Even at noon on a Sunday, neon signs advertising lingerie in all forms (latex and leather included), adult videos and blow-up dolls lit up the street, with peep shows waiting behind every curtain.
I kept walking and eventually those signs turned into tourist shops. Eiffel Tower key chains, mini-statues, scarves, and bags filled the generally over-priced stores, with foreign tourists from all over fighting to get inside.
Thankfully, I saw the sign for “Butte Montmartre,” which I knew would lead me to the Sacré Cœur. Fighting my way through the crowds of foreigners, I landed on a cobblestone street with more shops, more tourists, and men performing magic tricks in the middle.
I walked up the hill amid the luring smells of crepes and found my destination: the stairs of Montmartre.
Most people go to Sacré Cœur for the view and the historic church. All I really wanted to do was climb the stairs. When I started walking, they didn’t seem so intimidating.
Halfway through though, I pretended to stop to take pictures, but really I was stopping to catch my breath. I may have been a little overzealous when I started running up the stairs—which I wouldn’t recommend for the first time.
As I finally reached the top, a man shoved a clipboard and pen in my face. All I wanted to do was finish climbing the stairs, so anyone in my way automatically made me angry. I finally pushed my way past him and looked for a place without a mob of people.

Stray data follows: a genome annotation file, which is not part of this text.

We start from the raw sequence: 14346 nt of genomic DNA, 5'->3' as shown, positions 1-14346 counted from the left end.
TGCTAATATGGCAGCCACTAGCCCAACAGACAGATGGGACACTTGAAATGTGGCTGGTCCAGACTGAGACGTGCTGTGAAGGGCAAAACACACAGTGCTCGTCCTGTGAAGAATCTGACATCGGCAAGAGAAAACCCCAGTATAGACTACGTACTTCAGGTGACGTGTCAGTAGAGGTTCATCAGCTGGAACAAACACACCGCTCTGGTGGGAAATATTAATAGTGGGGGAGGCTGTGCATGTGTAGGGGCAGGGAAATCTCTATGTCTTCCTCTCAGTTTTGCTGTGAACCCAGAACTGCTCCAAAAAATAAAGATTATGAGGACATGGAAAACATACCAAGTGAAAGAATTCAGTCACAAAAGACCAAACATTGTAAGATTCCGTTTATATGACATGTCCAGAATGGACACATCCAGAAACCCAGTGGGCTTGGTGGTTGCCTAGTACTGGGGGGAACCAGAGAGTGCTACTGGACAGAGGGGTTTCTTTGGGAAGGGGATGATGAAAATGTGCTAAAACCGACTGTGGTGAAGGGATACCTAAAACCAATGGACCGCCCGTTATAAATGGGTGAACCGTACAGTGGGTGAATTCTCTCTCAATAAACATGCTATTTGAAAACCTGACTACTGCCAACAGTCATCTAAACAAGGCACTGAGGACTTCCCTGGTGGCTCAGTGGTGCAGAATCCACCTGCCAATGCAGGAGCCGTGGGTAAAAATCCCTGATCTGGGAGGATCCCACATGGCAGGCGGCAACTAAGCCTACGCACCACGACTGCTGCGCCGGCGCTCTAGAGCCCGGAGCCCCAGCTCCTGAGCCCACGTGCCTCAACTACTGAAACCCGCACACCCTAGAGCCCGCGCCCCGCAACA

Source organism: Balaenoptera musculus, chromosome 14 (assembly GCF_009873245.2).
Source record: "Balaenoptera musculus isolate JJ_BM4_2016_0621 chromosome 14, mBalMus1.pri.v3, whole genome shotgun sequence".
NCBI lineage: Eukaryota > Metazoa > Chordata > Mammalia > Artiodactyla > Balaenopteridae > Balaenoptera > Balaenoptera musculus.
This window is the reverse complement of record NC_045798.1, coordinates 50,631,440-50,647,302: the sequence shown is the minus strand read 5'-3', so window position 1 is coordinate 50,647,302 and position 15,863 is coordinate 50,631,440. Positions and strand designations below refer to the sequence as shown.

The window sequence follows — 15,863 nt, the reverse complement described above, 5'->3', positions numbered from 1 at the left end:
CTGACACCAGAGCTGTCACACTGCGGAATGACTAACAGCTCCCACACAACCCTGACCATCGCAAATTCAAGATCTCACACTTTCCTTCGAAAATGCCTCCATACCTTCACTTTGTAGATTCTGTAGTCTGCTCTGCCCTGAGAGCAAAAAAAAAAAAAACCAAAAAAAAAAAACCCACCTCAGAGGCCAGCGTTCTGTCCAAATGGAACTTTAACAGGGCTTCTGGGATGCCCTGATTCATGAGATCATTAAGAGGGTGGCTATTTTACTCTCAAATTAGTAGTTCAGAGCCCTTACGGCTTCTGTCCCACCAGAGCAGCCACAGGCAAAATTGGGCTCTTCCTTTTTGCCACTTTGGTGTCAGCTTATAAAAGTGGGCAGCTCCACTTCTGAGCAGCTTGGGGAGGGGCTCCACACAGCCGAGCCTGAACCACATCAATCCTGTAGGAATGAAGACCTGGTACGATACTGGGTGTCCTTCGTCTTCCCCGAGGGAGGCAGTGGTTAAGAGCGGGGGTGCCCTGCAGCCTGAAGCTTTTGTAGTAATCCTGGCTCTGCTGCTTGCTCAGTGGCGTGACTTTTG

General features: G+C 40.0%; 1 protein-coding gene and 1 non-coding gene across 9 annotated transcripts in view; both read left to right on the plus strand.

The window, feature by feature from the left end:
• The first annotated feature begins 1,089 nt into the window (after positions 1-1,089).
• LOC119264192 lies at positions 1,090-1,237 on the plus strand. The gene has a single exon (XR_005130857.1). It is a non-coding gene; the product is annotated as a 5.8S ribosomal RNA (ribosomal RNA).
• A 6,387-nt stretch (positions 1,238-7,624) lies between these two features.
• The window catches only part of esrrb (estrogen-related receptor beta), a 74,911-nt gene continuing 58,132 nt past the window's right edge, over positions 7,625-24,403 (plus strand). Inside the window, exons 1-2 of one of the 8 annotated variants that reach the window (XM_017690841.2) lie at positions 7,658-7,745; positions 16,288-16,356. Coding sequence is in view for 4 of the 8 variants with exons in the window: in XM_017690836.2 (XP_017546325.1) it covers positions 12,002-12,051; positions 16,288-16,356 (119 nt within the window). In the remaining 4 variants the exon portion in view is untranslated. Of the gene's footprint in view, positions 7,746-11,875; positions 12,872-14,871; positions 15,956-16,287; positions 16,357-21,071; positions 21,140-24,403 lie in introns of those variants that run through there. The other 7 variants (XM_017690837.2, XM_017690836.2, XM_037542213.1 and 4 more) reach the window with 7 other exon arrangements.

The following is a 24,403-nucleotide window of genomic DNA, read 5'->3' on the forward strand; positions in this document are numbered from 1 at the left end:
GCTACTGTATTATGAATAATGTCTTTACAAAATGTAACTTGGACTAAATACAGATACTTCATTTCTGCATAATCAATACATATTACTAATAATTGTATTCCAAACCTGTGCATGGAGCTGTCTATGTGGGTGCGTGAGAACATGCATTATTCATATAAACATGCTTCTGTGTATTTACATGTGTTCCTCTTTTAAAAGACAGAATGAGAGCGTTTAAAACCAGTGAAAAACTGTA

I took a few pictures, and then decided to descend the stairs to walk around Montmartre more. At the bottom, there were men waiting for tourists with strings to tie around their wrists and then charge them for it. Luckily, I had already been warned about these “vendors”—I use the term loosely—in my French literature class last year, so I knew to avoid them at all costs.
In any other circumstance, I would have told them I’m not a tourist and brushed them off. However, they would have heard my accent, and it’s not very convincing to say you aren’t a tourist on a Sunday afternoon at the Sacré Cœur with a big camera. So, I pushed them off me without a word and kept walking.
I didn’t want to walk through the mobbed street again, so I headed down to Rue de Trois Frѐres, a street nearby. The only people walking had groceries, the shops and restaurants were calm, and everyone was speaking French. I had found Montmartre.
Intrigued by a little shop on the street, I wandered in and the saleswoman asked (in English) if she could help me. I replied in French, and even though she could tell I wasn’t French she continued to speak to me in French. It was nice for once for someone to understand and not speak to me in English—also I think she appreciated my effort.
At this point, I had accomplished what I set out to. I now know where to go in Montmartre to avoid crowds and that you can find really great deals without succumbing to Gallérie Lafayette or Printemps, the two major department stores in Paris.
Better yet, I found Paris’ built-in stairmaster.